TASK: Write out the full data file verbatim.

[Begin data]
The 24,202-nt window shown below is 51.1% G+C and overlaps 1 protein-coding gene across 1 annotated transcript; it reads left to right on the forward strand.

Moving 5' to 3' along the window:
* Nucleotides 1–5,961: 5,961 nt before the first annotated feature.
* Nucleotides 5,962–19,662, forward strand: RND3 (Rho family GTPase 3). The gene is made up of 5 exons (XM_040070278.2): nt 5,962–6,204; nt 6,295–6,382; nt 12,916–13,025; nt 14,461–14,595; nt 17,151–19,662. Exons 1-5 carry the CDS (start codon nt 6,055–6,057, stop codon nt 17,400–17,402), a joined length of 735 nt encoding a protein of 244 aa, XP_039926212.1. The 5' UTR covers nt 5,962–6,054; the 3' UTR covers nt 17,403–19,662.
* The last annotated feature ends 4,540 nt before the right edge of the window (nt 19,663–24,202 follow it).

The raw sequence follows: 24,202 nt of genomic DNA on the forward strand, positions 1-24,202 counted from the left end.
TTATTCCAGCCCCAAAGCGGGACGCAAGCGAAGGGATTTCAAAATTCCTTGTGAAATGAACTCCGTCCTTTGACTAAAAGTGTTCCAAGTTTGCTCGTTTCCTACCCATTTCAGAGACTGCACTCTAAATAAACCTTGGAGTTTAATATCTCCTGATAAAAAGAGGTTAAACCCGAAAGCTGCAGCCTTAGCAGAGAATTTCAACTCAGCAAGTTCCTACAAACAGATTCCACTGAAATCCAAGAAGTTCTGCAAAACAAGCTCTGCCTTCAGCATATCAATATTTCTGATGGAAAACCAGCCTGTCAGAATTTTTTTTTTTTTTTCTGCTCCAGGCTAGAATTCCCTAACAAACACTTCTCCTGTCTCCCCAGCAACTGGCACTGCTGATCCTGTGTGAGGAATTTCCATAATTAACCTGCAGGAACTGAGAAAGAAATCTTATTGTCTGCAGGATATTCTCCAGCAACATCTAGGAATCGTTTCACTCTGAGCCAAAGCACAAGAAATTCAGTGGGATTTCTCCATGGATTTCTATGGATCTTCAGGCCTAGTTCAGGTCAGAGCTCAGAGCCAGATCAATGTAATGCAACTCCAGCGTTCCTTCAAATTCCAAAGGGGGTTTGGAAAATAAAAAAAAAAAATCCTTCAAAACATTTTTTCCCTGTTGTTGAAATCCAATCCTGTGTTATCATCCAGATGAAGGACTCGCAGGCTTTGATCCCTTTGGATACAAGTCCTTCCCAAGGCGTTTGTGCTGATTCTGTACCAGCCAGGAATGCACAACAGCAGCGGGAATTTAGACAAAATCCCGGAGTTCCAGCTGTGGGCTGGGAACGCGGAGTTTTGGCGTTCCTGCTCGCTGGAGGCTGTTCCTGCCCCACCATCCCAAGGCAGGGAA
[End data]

The 24,202-nt window shown below is 51.1% G+C and overlaps 1 protein-coding gene across 1 annotated transcript; it reads left to right on the forward strand.

Moving 5' to 3' along the window:
* Nucleotides 1–5,961: 5,961 nt before the first annotated feature.
* Nucleotides 5,962–19,662, forward strand: RND3 (Rho family GTPase 3). The gene is made up of 5 exons (XM_040070278.2): nt 5,962–6,204; nt 6,295–6,382; nt 12,916–13,025; nt 14,461–14,595; nt 17,151–19,662. Exons 1-5 carry the CDS (start codon nt 6,055–6,057, stop codon nt 17,400–17,402), a joined length of 735 nt encoding a protein of 244 aa, XP_039926212.1. The 5' UTR covers nt 5,962–6,054; the 3' UTR covers nt 17,403–19,662.
* The last annotated feature ends 4,540 nt before the right edge of the window (nt 19,663–24,202 follow it).

The raw sequence follows: 24,202 nt of genomic DNA on the forward strand, positions 1-24,202 counted from the left end.
TTATTCCAGCCCCAAAGCGGGACGCAAGCGAAGGGATTTCAAAATTCCTTGTGAAATGAACTCCGTCCTTTGACTAAAAGTGTTCCAAGTTTGCTCGTTTCCTACCCATTTCAGAGACTGCACTCTAAATAAACCTTGGAGTTTAATATCTCCTGATAAAAAGAGGTTAAACCCGAAAGCTGCAGCCTTAGCAGAGAATTTCAACTCAGCAAGTTCCTACAAACAGATTCCACTGAAATCCAAGAAGTTCTGCAAAACAAGCTCTGCCTTCAGCATATCAATATTTCTGATGGAAAACCAGCCTGTCAGAATTTTTTTTTTTTTTTCTGCTCCAGGCTAGAATTCCCTAACAAACACTTCTCCTGTCTCCCCAGCAACTGGCACTGCTGATCCTGTGTGAGGAATTTCCATAATTAACCTGCAGGAACTGAGAAAGAAATCTTATTGTCTGCAGGATATTCTCCAGCAACATCTAGGAATCGTTTCACTCTGAGCCAAAGCACAAGAAATTCAGTGGGATTTCTCCATGGATTTCTATGGATCTTCAGGCCTAGTTCAGGTCAGAGCTCAGAGCCAGATCAATGTAATGCAACTCCAGCGTTCCTTCAAATTCCAAAGGGGGTTTGGAAAATAAAAAAAAAAAATCCTTCAAAACATTTTTTCCCTGTTGTTGAAATCCAATCCTGTGTTATCATCCAGATGAAGGACTCGCAGGCTTTGATCCCTTTGGATACAAGTCCTTCCCAAGGCGTTTGTGCTGATTCTGTACCAGCCAGGAATGCACAACAGCAGCGGGAATTTAGACAAAATCCCGGAGTTCCAGCTGTGGGCTGGGAACGCGGAGTTTTGGCGTTCCTGCTCGCTGGAGGCTGTTCCTGCCCCACCATCCCAAGGCAGGGAA